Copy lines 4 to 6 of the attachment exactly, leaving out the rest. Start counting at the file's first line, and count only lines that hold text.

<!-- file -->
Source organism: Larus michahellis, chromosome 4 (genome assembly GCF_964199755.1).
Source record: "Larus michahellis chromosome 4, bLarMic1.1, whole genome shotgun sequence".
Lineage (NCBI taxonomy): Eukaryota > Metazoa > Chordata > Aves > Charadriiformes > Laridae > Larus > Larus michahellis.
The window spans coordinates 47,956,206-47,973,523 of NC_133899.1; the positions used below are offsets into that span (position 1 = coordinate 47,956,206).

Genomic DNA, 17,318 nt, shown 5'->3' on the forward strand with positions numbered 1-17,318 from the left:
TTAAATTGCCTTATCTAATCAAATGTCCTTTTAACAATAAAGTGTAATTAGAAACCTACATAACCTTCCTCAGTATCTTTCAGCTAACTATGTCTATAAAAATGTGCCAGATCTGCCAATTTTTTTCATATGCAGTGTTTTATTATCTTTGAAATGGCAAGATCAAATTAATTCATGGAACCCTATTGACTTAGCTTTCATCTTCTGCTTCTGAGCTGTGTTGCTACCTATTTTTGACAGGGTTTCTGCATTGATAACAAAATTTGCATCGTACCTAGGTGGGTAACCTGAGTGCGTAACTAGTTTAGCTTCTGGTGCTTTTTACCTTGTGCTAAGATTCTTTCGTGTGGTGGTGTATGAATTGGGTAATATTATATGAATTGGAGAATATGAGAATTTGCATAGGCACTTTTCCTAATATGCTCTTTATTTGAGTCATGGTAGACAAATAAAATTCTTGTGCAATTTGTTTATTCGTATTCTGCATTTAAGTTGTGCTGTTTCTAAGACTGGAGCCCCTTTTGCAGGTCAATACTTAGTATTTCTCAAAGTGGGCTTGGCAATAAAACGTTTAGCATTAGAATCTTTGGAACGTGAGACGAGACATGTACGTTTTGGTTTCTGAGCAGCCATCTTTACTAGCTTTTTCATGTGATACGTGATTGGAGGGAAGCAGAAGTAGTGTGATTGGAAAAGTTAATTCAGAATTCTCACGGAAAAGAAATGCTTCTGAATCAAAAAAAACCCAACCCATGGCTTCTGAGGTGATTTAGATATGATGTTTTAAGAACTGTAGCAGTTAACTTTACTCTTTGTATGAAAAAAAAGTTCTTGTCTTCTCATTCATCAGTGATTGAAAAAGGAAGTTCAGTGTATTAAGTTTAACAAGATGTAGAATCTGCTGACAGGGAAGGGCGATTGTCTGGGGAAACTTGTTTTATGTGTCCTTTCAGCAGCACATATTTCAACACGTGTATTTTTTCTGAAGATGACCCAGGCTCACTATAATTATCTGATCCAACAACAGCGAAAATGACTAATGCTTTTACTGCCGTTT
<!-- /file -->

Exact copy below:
The window spans coordinates 47,956,206-47,973,523 of NC_133899.1; the positions used below are offsets into that span (position 1 = coordinate 47,956,206).

Genomic DNA, 17,318 nt, shown 5'->3' on the forward strand with positions numbered 1-17,318 from the left:
TTAAATTGCCTTATCTAATCAAATGTCCTTTTAACAATAAAGTGTAATTAGAAACCTACATAACCTTCCTCAGTATCTTTCAGCTAACTATGTCTATAAAAATGTGCCAGATCTGCCAATTTTTTTCATATGCAGTGTTTTATTATCTTTGAAATGGCAAGATCAAATTAATTCATGGAACCCTATTGACTTAGCTTTCATCTTCTGCTTCTGAGCTGTGTTGCTACCTATTTTTGACAGGGTTTCTGCATTGATAACAAAATTTGCATCGTACCTAGGTGGGTAACCTGAGTGCGTAACTAGTTTAGCTTCTGGTGCTTTTTACCTTGTGCTAAGATTCTTTCGTGTGGTGGTGTATGAATTGGGTAATATTATATGAATTGGAGAATATGAGAATTTGCATAGGCACTTTTCCTAATATGCTCTTTATTTGAGTCATGGTAGACAAATAAAATTCTTGTGCAATTTGTTTATTCGTATTCTGCATTTAAGTTGTGCTGTTTCTAAGACTGGAGCCCCTTTTGCAGGTCAATACTTAGTATTTCTCAAAGTGGGCTTGGCAATAAAACGTTTAGCATTAGAATCTTTGGAACGTGAGACGAGACATGTACGTTTTGGTTTCTGAGCAGCCATCTTTACTAGCTTTTTCATGTGATACGTGATTGGAGGGAAGCAGAAGTAGTGTGATTGGAAAAGTTAATTCAGAATTCTCACGGAAAAGAAATGCTTCTGAATCAAAAAAAACCCAACCCATGGCTTCTGAGGTGATTTAGATATGATGTTTTAAGAACTGTAGCAGTTAACTTTACTCTTTGTATGAAAAAAAAGTTCTTGTCTTCTCATTCATCAGTGATTGAAAAAGGAAGTTCAGTGTATTAAGTTTAACAAGATGTAGAATCTGCTGACAGGGAAGGGCGATTGTCTGGGGAAACTTGTTTTATGTGTCCTTTCAGCAGCACATATTTCAACACGTGTATTTTTTCTGAAGATGACCCAGGCTCACTATAATTATCTGATCCAACAACAGCGAAAATGACTAATGCTTTTACTGCCGTTT